22. 47
    Tom on 5 Jun 2013 #

    #37 yes, it wasn’t intended to “shock”, it had shock thrust upon it (erm). The problem isn’t the filth, it’s the tedium* – which may be why it hit big here and more salacious/believable sex raps didn’t.

    *why do I like DJ Assault and not the Outhere Brothers? is a good question, though, maybe one for another comment.

  23. 48
    Patrick Mexico on 5 Jun 2013 #

    Re: #45 ‘Twas pretty good. I’m one of the only people on the planet who own the second Dead 60s album, as well as the second New Young Pony Club one!

    Re: #42 Guaglione. Oh god hahaha. The Guinness ad song.

    http://www.youtube.com/watch?v=3MuEtGPXLPI

    Apart from murdering Buffalo Stance, Dirty Cash and Merry Xmas Everybody (last summer!) on a camping stag do after necking a bottle of rum, impersonating the dance here at my 10th birthday party was the time I’ve disgraced myself most musically. It’s probably alright but I don’t dare listen to it again as the last time I heard it, it was the soundtrack to some haggard old men doing a striptease with balloons on Shameless (calm down, I only watch that show for Karen Maguire and her dark, smokey, understated accent.)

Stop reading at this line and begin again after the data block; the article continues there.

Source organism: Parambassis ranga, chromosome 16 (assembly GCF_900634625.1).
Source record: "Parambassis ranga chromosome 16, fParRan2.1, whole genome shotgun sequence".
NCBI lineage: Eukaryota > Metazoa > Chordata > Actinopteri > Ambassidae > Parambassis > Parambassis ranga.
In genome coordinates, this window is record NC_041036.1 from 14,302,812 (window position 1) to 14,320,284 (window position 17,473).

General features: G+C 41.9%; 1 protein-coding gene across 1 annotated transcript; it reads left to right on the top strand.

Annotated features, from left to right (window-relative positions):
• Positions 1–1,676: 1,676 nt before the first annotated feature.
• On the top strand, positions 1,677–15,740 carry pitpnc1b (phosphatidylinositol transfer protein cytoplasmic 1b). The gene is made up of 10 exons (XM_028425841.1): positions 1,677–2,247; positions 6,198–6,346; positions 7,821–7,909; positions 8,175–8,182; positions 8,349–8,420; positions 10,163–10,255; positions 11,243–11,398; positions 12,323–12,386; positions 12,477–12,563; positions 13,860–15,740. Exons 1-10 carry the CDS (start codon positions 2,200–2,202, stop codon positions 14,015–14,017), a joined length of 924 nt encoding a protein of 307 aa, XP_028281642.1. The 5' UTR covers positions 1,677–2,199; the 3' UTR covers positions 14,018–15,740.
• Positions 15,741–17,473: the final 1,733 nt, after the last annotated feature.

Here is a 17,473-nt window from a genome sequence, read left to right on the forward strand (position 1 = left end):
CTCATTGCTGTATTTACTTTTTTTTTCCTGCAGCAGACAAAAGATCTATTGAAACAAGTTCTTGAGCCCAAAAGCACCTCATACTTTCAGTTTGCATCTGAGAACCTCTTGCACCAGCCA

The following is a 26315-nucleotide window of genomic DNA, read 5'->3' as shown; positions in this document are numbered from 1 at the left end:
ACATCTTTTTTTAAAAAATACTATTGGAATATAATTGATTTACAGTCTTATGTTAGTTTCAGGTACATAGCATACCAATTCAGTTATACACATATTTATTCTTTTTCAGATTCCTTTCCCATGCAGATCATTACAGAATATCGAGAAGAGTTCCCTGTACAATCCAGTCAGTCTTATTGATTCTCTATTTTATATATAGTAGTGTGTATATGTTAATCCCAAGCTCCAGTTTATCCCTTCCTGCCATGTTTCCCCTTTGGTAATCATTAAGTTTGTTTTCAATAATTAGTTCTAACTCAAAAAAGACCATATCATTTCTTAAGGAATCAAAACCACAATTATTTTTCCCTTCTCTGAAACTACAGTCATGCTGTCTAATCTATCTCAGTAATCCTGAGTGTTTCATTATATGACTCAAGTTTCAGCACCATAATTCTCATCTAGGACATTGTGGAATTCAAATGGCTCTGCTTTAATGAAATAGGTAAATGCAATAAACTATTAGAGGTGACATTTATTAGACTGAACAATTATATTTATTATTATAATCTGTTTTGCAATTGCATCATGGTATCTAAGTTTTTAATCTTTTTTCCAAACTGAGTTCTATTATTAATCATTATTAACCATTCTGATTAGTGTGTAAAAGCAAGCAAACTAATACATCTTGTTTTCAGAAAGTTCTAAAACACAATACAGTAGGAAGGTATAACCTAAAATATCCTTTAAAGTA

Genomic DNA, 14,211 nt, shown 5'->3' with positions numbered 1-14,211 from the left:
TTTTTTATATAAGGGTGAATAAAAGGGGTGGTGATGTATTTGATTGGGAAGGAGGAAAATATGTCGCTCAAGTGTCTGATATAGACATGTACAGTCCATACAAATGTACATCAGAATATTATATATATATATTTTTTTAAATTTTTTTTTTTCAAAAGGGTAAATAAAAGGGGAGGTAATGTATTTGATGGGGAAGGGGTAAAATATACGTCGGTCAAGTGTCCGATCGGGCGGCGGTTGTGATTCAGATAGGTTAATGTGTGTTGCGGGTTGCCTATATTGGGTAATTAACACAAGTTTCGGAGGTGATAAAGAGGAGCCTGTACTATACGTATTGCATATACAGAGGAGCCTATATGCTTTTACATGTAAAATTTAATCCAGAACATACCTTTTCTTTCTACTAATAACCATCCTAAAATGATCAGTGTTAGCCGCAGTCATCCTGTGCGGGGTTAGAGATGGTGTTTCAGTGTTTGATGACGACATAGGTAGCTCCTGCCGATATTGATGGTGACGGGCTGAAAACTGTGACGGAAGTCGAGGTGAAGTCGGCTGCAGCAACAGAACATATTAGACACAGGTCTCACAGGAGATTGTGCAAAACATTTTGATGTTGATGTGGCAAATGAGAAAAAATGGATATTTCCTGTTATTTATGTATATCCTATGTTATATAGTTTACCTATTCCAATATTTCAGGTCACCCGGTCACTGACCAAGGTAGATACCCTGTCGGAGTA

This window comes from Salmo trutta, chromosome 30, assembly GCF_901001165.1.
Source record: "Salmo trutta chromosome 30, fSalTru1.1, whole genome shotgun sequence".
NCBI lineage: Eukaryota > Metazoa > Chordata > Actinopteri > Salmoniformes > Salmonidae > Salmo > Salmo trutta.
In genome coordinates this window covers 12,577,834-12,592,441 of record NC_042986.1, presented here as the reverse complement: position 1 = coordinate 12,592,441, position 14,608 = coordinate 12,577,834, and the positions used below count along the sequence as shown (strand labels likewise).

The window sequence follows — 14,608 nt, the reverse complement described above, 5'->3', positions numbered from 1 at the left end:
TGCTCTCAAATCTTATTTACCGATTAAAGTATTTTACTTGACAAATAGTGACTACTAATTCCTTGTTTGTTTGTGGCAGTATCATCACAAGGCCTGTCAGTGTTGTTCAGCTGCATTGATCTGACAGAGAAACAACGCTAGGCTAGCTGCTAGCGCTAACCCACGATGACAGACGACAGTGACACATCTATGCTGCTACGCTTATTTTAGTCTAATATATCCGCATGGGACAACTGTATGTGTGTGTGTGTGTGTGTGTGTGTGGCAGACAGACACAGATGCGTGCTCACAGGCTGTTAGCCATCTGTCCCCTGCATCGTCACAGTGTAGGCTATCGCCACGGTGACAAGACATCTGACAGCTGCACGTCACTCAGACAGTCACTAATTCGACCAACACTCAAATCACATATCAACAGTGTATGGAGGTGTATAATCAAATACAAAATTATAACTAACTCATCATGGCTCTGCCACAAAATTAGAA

24. 49
    Steve Mannion on 5 Jun 2013 #

    #47 You like DJ Assault because there’s no compromise probably? It’s strictly hardcore/underground and so tends to be sonically more visceral.

  25. 50
    Tom on 5 Jun 2013 #

    #49 also it’s quite funny.

  26. 51
    Baztech on 12 Jun 2013 #

    #41, I remember The Dead 60′s! I loved Riot Radio and was one of my indie favourites in that 05-06 era.

    Ahh, the memories…

  27. 52
    Ed on 13 Jun 2013 #

    @39 Bands that wear shorts are cool!

    See: http://worldofhoopla.com/wp-content/uploads/2012/03/OJ.jpg

    Also: http://www.youtube.com/watch?v=E_8-ijfZA2w

  28. 53
    Ed on 13 Jun 2013 #

    And, best of all: http://www.youtube.com/watch?v=EfRYGVWZilU